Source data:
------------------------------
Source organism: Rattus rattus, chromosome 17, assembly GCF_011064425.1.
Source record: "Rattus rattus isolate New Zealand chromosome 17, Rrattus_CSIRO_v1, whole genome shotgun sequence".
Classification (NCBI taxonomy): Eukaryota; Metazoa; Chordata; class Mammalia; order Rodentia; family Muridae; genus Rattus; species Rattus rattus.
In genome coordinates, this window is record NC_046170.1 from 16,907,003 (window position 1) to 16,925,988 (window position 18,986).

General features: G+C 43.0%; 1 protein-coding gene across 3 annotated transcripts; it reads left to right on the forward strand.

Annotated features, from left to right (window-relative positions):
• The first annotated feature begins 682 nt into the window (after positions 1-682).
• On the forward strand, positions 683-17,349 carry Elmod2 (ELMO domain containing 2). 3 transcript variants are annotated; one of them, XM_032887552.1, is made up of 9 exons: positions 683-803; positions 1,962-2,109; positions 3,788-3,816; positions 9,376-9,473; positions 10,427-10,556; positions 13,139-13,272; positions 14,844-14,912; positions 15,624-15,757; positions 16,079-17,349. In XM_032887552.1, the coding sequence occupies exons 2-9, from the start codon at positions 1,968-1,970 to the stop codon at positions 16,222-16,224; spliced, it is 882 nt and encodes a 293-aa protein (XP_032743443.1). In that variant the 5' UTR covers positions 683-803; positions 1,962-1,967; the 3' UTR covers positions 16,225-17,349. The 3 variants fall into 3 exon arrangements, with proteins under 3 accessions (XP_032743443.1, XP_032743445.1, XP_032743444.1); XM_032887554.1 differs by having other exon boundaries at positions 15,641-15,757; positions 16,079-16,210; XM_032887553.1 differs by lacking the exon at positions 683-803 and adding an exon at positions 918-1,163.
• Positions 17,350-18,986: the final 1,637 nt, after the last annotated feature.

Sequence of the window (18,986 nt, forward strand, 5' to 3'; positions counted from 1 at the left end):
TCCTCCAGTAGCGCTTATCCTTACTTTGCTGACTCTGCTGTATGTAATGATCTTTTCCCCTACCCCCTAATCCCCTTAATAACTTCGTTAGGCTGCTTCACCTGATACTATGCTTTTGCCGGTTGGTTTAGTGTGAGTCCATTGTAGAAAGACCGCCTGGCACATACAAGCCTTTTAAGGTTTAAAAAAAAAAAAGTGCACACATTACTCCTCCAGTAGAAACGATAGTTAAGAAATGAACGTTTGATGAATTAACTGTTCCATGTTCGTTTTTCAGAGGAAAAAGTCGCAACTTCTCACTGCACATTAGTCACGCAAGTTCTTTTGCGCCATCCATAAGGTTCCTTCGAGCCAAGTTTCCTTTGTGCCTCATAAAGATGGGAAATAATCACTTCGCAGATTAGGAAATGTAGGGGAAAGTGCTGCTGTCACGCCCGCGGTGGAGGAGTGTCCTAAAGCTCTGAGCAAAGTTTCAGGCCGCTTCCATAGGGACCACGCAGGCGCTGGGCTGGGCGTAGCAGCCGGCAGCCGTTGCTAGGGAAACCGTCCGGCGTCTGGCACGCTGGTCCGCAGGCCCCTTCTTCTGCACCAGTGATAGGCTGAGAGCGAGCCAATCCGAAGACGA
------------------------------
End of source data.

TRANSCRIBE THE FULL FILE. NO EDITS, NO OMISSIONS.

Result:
Source organism: Rattus rattus, chromosome 17, assembly GCF_011064425.1.
Source record: "Rattus rattus isolate New Zealand chromosome 17, Rrattus_CSIRO_v1, whole genome shotgun sequence".
Classification (NCBI taxonomy): Eukaryota; Metazoa; Chordata; class Mammalia; order Rodentia; family Muridae; genus Rattus; species Rattus rattus.
In genome coordinates, this window is record NC_046170.1 from 16,907,003 (window position 1) to 16,925,988 (window position 18,986).

General features: G+C 43.0%; 1 protein-coding gene across 3 annotated transcripts; it reads left to right on the forward strand.

Annotated features, from left to right (window-relative positions):
• The first annotated feature begins 682 nt into the window (after positions 1-682).
• On the forward strand, positions 683-17,349 carry Elmod2 (ELMO domain containing 2). 3 transcript variants are annotated; one of them, XM_032887552.1, is made up of 9 exons: positions 683-803; positions 1,962-2,109; positions 3,788-3,816; positions 9,376-9,473; positions 10,427-10,556; positions 13,139-13,272; positions 14,844-14,912; positions 15,624-15,757; positions 16,079-17,349. In XM_032887552.1, the coding sequence occupies exons 2-9, from the start codon at positions 1,968-1,970 to the stop codon at positions 16,222-16,224; spliced, it is 882 nt and encodes a 293-aa protein (XP_032743443.1). In that variant the 5' UTR covers positions 683-803; positions 1,962-1,967; the 3' UTR covers positions 16,225-17,349. The 3 variants fall into 3 exon arrangements, with proteins under 3 accessions (XP_032743443.1, XP_032743445.1, XP_032743444.1); XM_032887554.1 differs by having other exon boundaries at positions 15,641-15,757; positions 16,079-16,210; XM_032887553.1 differs by lacking the exon at positions 683-803 and adding an exon at positions 918-1,163.
• Positions 17,350-18,986: the final 1,637 nt, after the last annotated feature.

Sequence of the window (18,986 nt, forward strand, 5' to 3'; positions counted from 1 at the left end):
TCCTCCAGTAGCGCTTATCCTTACTTTGCTGACTCTGCTGTATGTAATGATCTTTTCCCCTACCCCCTAATCCCCTTAATAACTTCGTTAGGCTGCTTCACCTGATACTATGCTTTTGCCGGTTGGTTTAGTGTGAGTCCATTGTAGAAAGACCGCCTGGCACATACAAGCCTTTTAAGGTTTAAAAAAAAAAAAGTGCACACATTACTCCTCCAGTAGAAACGATAGTTAAGAAATGAACGTTTGATGAATTAACTGTTCCATGTTCGTTTTTCAGAGGAAAAAGTCGCAACTTCTCACTGCACATTAGTCACGCAAGTTCTTTTGCGCCATCCATAAGGTTCCTTCGAGCCAAGTTTCCTTTGTGCCTCATAAAGATGGGAAATAATCACTTCGCAGATTAGGAAATGTAGGGGAAAGTGCTGCTGTCACGCCCGCGGTGGAGGAGTGTCCTAAAGCTCTGAGCAAAGTTTCAGGCCGCTTCCATAGGGACCACGCAGGCGCTGGGCTGGGCGTAGCAGCCGGCAGCCGTTGCTAGGGAAACCGTCCGGCGTCTGGCACGCTGGTCCGCAGGCCCCTTCTTCTGCACCAGTGATAGGCTGAGAGCGAGCCAATCCGAAGACGA